The emerging paradigm of integrated services across health, social care and education and integrated commissioning of services will inevitably impact service design and delivery for those professionals working with patients living with and requiring treatment for ADHD.
Stigma and misunderstanding may have prevented many parents and adults seeking a diagnosis and support. Research suggests that undiagnosed, untreated ADHD increases the risk of mental health problems such as anxiety, depression, addiction, eating disorders, self-harm, attempted suicide and personality disorder.
So what is ADHD?
ADHD is a thoroughly researched condition and it is estimated that approximately 5% of children have ADHD and while it is considered a lifespan condition, by adulthood, many people have learned to live happy, health and successful lives using a range of interventions and strategies. These include medication, daily exercise, healthy nutrition, stress management strategies and what are known as ‘executive functioning skills’ to help them plan and organise their lives, especially in schools and in the workplace.
ADHD has three main attributes;
- Hyperactivity – lots of energy and feeling the need to move about or fidget and sometimes resulting in poor sleep.
- Impulsivity – an inability to self regulate thoughts, feelings and actions.
- Inattention – difficulty concentrating and remembering information.
Many clinicians now include the following in their diagnostic assessment:
- Low emotional resilience and predisposition to other mental health difficulties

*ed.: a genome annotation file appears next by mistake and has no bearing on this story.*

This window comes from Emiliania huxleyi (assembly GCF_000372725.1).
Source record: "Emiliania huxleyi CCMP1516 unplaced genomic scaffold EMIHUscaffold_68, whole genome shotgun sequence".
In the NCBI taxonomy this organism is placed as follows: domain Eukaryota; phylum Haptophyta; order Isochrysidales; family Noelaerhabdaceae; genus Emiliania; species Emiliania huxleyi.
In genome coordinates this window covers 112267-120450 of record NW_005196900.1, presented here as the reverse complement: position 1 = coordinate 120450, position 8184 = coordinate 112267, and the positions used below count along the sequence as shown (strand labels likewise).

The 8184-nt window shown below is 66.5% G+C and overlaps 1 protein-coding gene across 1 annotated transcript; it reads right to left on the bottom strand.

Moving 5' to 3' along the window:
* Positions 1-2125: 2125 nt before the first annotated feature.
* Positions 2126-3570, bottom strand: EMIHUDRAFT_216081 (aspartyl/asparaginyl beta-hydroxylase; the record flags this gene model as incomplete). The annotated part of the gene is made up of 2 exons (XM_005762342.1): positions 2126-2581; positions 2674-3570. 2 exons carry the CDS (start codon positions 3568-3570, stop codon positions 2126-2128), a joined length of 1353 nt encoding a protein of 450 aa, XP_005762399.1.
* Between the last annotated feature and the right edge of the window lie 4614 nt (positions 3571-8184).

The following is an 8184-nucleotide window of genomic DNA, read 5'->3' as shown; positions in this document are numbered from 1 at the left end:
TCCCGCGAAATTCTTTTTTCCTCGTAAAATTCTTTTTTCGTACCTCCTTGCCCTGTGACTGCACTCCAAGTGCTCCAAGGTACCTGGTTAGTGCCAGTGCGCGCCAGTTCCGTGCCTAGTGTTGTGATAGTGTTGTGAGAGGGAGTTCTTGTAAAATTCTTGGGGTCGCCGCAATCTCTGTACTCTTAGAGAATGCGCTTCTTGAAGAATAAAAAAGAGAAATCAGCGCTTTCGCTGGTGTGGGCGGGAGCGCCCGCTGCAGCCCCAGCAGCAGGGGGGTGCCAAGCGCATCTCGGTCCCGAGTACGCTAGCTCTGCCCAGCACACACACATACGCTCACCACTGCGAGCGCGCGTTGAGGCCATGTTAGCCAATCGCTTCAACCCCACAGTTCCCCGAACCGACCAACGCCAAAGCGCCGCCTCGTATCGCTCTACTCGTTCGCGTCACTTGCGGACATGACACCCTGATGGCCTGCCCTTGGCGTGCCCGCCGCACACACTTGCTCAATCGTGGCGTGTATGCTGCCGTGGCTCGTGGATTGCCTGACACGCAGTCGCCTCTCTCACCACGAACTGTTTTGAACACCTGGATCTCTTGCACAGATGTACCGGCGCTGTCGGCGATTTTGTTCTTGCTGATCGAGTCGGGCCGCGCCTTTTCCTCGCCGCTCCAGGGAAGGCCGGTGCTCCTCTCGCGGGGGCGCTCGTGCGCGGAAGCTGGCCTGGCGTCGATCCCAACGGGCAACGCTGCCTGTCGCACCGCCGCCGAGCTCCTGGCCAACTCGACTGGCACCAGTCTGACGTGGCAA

- Poor executive functioning skills – an inability to organise and plan thoughts, emotions and actions that can impair daily functioning
Children and adults with ADHD will have varying degrees of these difficulties and will not all present with the same symptomology. The reclassification of ADHD from a behavioural disorder to a ‘neurodevelopmental’ disorder reflects the evidence that not all children or adults with ADHD display inappropriate or distressed behaviours.
What causes ADHD?
While genetic in origin, research suggests that environmental factors such as parenting, education, traumatic experiences, brain injury, epilepsy, and coexisting cognitive impairments such as dyslexia, autism, dyspraxia, dyscalculia and Iren’s syndrome will ultimately determine the severity of ADHD across the lifespan.
Therefore a comprehensive assessment by a trained clinician or psychiatrist will be required to discern how ADHD is impacting on the patient’s quality of life and daily functioning so the most appropriate treatment can be prescribed.
The role of schools in supporting assessments
Schools play a valuable role in gathering information to support a diagnostic assessment.
Poor behaviour is not always a sign of ADHD. Poor behaviour in school may often be a result of children learning how to behave inappropriately in a school context. Learning is a trial and error process involving family and school to socialise the child to support their healthy psychological, social and intellectual development.
Schools should meet with both the child’s parents and teacher and discuss the following;
- Is the child paying attention and able to concentrate?
- Is the child showing any delay in learning?
- Is the child forgetting things?
- Is the child unable to be still when required?
- Is the child appearing anxious about learning and homework?
- Is the child appearing tired or daydreaming in class?
- Is the child able to organise and plan their school work properly?
- Does my child find it difficult making and keeping friends?
- Is the child having difficulty with sleeping?
- Have these difficulties been occurring for more than 6 months?
Note: These characteristics and concerns must be evident in both the home and school.
To read the rest of this article and more, visit the ADHD Foundation UK website here